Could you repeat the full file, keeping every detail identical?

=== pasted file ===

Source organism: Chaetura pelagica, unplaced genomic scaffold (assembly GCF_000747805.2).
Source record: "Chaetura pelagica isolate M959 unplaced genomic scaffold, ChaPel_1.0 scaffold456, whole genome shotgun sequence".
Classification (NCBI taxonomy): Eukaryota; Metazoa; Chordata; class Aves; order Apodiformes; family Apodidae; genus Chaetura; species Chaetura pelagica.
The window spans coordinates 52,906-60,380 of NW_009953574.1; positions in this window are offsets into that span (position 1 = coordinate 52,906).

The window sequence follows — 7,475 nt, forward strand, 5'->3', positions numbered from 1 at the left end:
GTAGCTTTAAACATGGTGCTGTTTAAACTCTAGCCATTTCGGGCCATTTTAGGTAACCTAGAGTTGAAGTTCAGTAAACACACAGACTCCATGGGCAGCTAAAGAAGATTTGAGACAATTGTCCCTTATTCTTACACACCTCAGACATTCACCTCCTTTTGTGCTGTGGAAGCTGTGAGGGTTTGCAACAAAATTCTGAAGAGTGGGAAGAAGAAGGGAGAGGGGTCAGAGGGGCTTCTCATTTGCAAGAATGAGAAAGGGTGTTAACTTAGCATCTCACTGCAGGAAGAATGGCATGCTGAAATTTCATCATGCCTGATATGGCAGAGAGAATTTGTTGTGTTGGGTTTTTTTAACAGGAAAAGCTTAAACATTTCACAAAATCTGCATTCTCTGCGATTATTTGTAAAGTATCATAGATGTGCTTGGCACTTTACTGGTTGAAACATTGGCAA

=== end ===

Source organism: Chaetura pelagica, unplaced genomic scaffold (assembly GCF_000747805.2).
Source record: "Chaetura pelagica isolate M959 unplaced genomic scaffold, ChaPel_1.0 scaffold456, whole genome shotgun sequence".
Classification (NCBI taxonomy): Eukaryota; Metazoa; Chordata; class Aves; order Apodiformes; family Apodidae; genus Chaetura; species Chaetura pelagica.
The window spans coordinates 52,906-60,380 of NW_009953574.1; positions in this window are offsets into that span (position 1 = coordinate 52,906).

The window sequence follows — 7,475 nt, forward strand, 5'->3', positions numbered from 1 at the left end:
GTAGCTTTAAACATGGTGCTGTTTAAACTCTAGCCATTTCGGGCCATTTTAGGTAACCTAGAGTTGAAGTTCAGTAAACACACAGACTCCATGGGCAGCTAAAGAAGATTTGAGACAATTGTCCCTTATTCTTACACACCTCAGACATTCACCTCCTTTTGTGCTGTGGAAGCTGTGAGGGTTTGCAACAAAATTCTGAAGAGTGGGAAGAAGAAGGGAGAGGGGTCAGAGGGGCTTCTCATTTGCAAGAATGAGAAAGGGTGTTAACTTAGCATCTCACTGCAGGAAGAATGGCATGCTGAAATTTCATCATGCCTGATATGGCAGAGAGAATTTGTTGTGTTGGGTTTTTTTAACAGGAAAAGCTTAAACATTTCACAAAATCTGCATTCTCTGCGATTATTTGTAAAGTATCATAGATGTGCTTGGCACTTTACTGGTTGAAACATTGGCAA